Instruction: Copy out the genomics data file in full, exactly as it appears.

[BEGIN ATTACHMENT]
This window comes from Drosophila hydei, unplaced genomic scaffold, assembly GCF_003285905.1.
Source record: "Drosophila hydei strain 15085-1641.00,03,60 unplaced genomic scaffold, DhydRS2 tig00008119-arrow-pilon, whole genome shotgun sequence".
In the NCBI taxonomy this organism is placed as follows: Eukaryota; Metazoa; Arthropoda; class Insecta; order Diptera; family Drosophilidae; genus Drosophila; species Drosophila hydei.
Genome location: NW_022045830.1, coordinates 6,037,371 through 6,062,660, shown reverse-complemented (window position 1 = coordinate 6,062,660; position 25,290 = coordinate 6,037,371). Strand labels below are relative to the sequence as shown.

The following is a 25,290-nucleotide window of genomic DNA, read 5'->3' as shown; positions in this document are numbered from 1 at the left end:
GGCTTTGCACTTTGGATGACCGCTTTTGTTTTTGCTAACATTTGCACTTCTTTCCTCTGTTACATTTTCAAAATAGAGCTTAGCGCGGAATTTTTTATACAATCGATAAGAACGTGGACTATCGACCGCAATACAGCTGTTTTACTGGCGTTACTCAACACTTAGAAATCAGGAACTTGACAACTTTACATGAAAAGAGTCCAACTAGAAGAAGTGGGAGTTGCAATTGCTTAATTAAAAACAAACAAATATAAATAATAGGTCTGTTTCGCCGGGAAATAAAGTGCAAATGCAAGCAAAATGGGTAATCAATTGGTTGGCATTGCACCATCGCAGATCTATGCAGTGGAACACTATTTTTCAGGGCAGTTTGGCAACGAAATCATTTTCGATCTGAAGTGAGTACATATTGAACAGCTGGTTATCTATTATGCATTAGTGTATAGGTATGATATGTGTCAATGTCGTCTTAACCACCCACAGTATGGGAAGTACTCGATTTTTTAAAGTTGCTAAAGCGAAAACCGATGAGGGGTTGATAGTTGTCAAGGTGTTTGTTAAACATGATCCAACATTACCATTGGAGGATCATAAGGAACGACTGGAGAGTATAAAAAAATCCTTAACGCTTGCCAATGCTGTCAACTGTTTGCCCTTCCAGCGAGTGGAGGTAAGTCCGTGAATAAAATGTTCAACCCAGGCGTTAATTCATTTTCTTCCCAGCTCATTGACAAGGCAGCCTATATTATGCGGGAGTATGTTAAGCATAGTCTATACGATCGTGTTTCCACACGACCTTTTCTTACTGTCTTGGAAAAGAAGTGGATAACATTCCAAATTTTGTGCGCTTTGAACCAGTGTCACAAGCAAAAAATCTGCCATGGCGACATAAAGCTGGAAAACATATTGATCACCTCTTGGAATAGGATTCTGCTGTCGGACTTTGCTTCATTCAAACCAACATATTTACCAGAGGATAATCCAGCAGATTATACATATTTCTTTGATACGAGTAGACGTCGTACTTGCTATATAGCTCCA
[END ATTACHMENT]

This window comes from Drosophila hydei, unplaced genomic scaffold, assembly GCF_003285905.1.
Source record: "Drosophila hydei strain 15085-1641.00,03,60 unplaced genomic scaffold, DhydRS2 tig00008119-arrow-pilon, whole genome shotgun sequence".
In the NCBI taxonomy this organism is placed as follows: Eukaryota; Metazoa; Arthropoda; class Insecta; order Diptera; family Drosophilidae; genus Drosophila; species Drosophila hydei.
Genome location: NW_022045830.1, coordinates 6,037,371 through 6,062,660, shown reverse-complemented (window position 1 = coordinate 6,062,660; position 25,290 = coordinate 6,037,371). Strand labels below are relative to the sequence as shown.

The following is a 25,290-nucleotide window of genomic DNA, read 5'->3' as shown; positions in this document are numbered from 1 at the left end:
GGCTTTGCACTTTGGATGACCGCTTTTGTTTTTGCTAACATTTGCACTTCTTTCCTCTGTTACATTTTCAAAATAGAGCTTAGCGCGGAATTTTTTATACAATCGATAAGAACGTGGACTATCGACCGCAATACAGCTGTTTTACTGGCGTTACTCAACACTTAGAAATCAGGAACTTGACAACTTTACATGAAAAGAGTCCAACTAGAAGAAGTGGGAGTTGCAATTGCTTAATTAAAAACAAACAAATATAAATAATAGGTCTGTTTCGCCGGGAAATAAAGTGCAAATGCAAGCAAAATGGGTAATCAATTGGTTGGCATTGCACCATCGCAGATCTATGCAGTGGAACACTATTTTTCAGGGCAGTTTGGCAACGAAATCATTTTCGATCTGAAGTGAGTACATATTGAACAGCTGGTTATCTATTATGCATTAGTGTATAGGTATGATATGTGTCAATGTCGTCTTAACCACCCACAGTATGGGAAGTACTCGATTTTTTAAAGTTGCTAAAGCGAAAACCGATGAGGGGTTGATAGTTGTCAAGGTGTTTGTTAAACATGATCCAACATTACCATTGGAGGATCATAAGGAACGACTGGAGAGTATAAAAAAATCCTTAACGCTTGCCAATGCTGTCAACTGTTTGCCCTTCCAGCGAGTGGAGGTAAGTCCGTGAATAAAATGTTCAACCCAGGCGTTAATTCATTTTCTTCCCAGCTCATTGACAAGGCAGCCTATATTATGCGGGAGTATGTTAAGCATAGTCTATACGATCGTGTTTCCACACGACCTTTTCTTACTGTCTTGGAAAAGAAGTGGATAACATTCCAAATTTTGTGCGCTTTGAACCAGTGTCACAAGCAAAAAATCTGCCATGGCGACATAAAGCTGGAAAACATATTGATCACCTCTTGGAATAGGATTCTGCTGTCGGACTTTGCTTCATTCAAACCAACATATTTACCAGAGGATAATCCAGCAGATTATACATATTTCTTTGATACGAGTAGACGTCGTACTTGCTATATAGCTCCA